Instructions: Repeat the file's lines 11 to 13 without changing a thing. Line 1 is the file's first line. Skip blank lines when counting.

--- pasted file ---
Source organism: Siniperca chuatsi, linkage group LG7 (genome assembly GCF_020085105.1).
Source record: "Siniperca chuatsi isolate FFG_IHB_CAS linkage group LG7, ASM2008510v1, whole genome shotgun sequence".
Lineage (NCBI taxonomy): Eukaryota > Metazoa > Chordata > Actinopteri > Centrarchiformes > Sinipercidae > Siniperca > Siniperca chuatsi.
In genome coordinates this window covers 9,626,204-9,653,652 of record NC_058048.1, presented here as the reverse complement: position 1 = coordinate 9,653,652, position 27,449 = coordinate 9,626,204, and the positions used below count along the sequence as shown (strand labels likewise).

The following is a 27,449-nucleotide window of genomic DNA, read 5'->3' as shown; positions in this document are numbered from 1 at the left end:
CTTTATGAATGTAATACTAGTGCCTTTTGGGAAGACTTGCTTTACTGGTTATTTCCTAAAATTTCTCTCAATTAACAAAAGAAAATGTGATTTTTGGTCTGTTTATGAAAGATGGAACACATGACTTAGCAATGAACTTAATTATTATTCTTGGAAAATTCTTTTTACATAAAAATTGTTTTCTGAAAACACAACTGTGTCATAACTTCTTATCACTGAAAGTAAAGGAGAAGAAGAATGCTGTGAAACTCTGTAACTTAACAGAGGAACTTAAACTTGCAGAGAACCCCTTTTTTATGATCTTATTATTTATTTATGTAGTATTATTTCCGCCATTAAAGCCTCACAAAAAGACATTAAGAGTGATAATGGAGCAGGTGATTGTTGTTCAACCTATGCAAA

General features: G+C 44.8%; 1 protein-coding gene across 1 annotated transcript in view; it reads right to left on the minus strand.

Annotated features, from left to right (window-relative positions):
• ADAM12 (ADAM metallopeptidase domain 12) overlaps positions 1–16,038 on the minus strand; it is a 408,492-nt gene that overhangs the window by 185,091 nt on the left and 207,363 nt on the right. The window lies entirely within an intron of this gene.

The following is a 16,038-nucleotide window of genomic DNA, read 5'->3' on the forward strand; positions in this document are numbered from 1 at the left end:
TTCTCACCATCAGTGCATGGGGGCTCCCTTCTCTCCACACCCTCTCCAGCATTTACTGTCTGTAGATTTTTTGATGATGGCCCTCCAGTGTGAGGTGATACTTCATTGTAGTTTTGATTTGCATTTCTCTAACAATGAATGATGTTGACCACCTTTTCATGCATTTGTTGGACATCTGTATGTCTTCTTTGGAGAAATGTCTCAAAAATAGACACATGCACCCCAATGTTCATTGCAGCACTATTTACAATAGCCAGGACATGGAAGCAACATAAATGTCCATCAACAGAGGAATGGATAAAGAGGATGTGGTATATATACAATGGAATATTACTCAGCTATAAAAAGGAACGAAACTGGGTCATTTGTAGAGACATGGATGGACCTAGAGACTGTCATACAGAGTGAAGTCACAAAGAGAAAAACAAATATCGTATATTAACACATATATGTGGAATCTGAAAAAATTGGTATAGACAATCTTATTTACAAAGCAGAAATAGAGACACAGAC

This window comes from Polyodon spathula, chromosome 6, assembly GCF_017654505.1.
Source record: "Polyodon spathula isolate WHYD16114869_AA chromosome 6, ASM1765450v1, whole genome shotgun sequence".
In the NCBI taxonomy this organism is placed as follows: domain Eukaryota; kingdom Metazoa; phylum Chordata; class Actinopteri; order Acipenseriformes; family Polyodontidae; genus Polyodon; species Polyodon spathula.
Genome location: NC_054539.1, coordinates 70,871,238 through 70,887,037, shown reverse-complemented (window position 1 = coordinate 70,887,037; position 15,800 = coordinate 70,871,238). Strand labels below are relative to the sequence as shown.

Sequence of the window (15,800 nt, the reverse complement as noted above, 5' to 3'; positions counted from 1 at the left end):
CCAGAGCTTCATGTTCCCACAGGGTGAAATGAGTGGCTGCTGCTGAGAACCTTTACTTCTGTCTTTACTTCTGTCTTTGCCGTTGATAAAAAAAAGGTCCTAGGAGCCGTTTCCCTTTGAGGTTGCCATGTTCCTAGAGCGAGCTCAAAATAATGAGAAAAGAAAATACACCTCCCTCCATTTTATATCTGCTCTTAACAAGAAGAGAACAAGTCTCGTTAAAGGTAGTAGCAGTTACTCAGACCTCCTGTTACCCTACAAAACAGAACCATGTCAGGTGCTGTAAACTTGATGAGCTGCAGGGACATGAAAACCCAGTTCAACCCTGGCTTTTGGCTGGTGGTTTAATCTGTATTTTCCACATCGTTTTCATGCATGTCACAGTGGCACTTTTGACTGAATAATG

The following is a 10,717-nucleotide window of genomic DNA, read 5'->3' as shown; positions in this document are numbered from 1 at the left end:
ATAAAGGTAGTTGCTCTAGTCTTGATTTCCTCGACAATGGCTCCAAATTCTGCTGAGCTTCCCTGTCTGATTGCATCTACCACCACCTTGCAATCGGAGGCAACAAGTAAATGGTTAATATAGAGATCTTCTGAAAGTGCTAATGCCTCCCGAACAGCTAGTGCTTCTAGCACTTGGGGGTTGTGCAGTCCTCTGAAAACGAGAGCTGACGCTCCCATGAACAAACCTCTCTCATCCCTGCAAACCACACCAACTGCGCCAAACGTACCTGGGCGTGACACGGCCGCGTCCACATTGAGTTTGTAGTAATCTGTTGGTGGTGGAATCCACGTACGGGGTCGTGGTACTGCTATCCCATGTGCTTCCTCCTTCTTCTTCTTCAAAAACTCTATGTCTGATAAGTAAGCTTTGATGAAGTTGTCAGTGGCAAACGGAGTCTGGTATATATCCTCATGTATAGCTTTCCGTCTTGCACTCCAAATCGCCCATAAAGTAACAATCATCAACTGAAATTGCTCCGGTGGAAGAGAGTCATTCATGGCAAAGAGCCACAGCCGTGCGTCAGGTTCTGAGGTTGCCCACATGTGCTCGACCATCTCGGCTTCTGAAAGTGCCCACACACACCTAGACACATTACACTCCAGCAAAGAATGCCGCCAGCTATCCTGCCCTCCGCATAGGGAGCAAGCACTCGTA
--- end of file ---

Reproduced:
TTCTCACCATCAGTGCATGGGGGCTCCCTTCTCTCCACACCCTCTCCAGCATTTACTGTCTGTAGATTTTTTGATGATGGCCCTCCAGTGTGAGGTGATACTTCATTGTAGTTTTGATTTGCATTTCTCTAACAATGAATGATGTTGACCACCTTTTCATGCATTTGTTGGACATCTGTATGTCTTCTTTGGAGAAATGTCTCAAAAATAGACACATGCACCCCAATGTTCATTGCAGCACTATTTACAATAGCCAGGACATGGAAGCAACATAAATGTCCATCAACAGAGGAATGGATAAAGAGGATGTGGTATATATACAATGGAATATTACTCAGCTATAAAAAGGAACGAAACTGGGTCATTTGTAGAGACATGGATGGACCTAGAGACTGTCATACAGAGTGAAGTCACAAAGAGAAAAACAAATATCGTATATTAACACATATATGTGGAATCTGAAAAAATTGGTATAGACAATCTTATTTACAAAGCAGAAATAGAGACACAGAC

This window comes from Polyodon spathula, chromosome 6, assembly GCF_017654505.1.
Source record: "Polyodon spathula isolate WHYD16114869_AA chromosome 6, ASM1765450v1, whole genome shotgun sequence".